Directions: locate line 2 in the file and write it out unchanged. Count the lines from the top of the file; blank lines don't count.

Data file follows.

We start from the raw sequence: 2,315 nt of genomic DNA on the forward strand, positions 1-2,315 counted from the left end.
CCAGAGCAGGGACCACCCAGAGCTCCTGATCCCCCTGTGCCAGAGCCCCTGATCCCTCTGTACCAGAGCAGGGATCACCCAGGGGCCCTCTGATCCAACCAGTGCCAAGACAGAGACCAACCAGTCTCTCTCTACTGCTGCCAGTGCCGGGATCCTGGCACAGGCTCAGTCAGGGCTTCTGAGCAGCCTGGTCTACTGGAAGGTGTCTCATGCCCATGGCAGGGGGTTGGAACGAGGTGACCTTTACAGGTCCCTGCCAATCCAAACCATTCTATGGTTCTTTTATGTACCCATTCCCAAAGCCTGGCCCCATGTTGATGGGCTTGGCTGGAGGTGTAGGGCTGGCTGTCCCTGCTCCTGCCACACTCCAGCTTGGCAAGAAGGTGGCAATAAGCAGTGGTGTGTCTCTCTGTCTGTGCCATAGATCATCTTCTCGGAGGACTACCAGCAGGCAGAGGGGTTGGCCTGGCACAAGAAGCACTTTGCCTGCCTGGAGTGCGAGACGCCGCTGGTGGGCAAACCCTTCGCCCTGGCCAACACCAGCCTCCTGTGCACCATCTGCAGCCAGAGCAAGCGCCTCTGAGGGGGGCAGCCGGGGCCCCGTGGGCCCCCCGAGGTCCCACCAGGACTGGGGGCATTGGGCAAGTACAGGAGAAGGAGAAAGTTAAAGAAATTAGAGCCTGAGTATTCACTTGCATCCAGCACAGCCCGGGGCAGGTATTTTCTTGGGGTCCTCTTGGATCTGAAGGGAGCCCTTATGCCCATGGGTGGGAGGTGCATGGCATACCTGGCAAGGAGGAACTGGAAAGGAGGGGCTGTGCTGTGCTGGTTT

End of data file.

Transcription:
CCAGAGCAGGGACCACCCAGAGCTCCTGATCCCCCTGTGCCAGAGCCCCTGATCCCTCTGTACCAGAGCAGGGATCACCCAGGGGCCCTCTGATCCAACCAGTGCCAAGACAGAGACCAACCAGTCTCTCTCTACTGCTGCCAGTGCCGGGATCCTGGCACAGGCTCAGTCAGGGCTTCTGAGCAGCCTGGTCTACTGGAAGGTGTCTCATGCCCATGGCAGGGGGTTGGAACGAGGTGACCTTTACAGGTCCCTGCCAATCCAAACCATTCTATGGTTCTTTTATGTACCCATTCCCAAAGCCTGGCCCCATGTTGATGGGCTTGGCTGGAGGTGTAGGGCTGGCTGTCCCTGCTCCTGCCACACTCCAGCTTGGCAAGAAGGTGGCAATAAGCAGTGGTGTGTCTCTCTGTCTGTGCCATAGATCATCTTCTCGGAGGACTACCAGCAGGCAGAGGGGTTGGCCTGGCACAAGAAGCACTTTGCCTGCCTGGAGTGCGAGACGCCGCTGGTGGGCAAACCCTTCGCCCTGGCCAACACCAGCCTCCTGTGCACCATCTGCAGCCAGAGCAAGCGCCTCTGAGGGGGGCAGCCGGGGCCCCGTGGGCCCCCCGAGGTCCCACCAGGACTGGGGGCATTGGGCAAGTACAGGAGAAGGAGAAAGTTAAAGAAATTAGAGCCTGAGTATTCACTTGCATCCAGCACAGCCCGGGGCAGGTATTTTCTTGGGGTCCTCTTGGATCTGAAGGGAGCCCTTATGCCCATGGGTGGGAGGTGCATGGCATACCTGGCAAGGAGGAACTGGAAAGGAGGGGCTGTGCTGTGCTGGTTT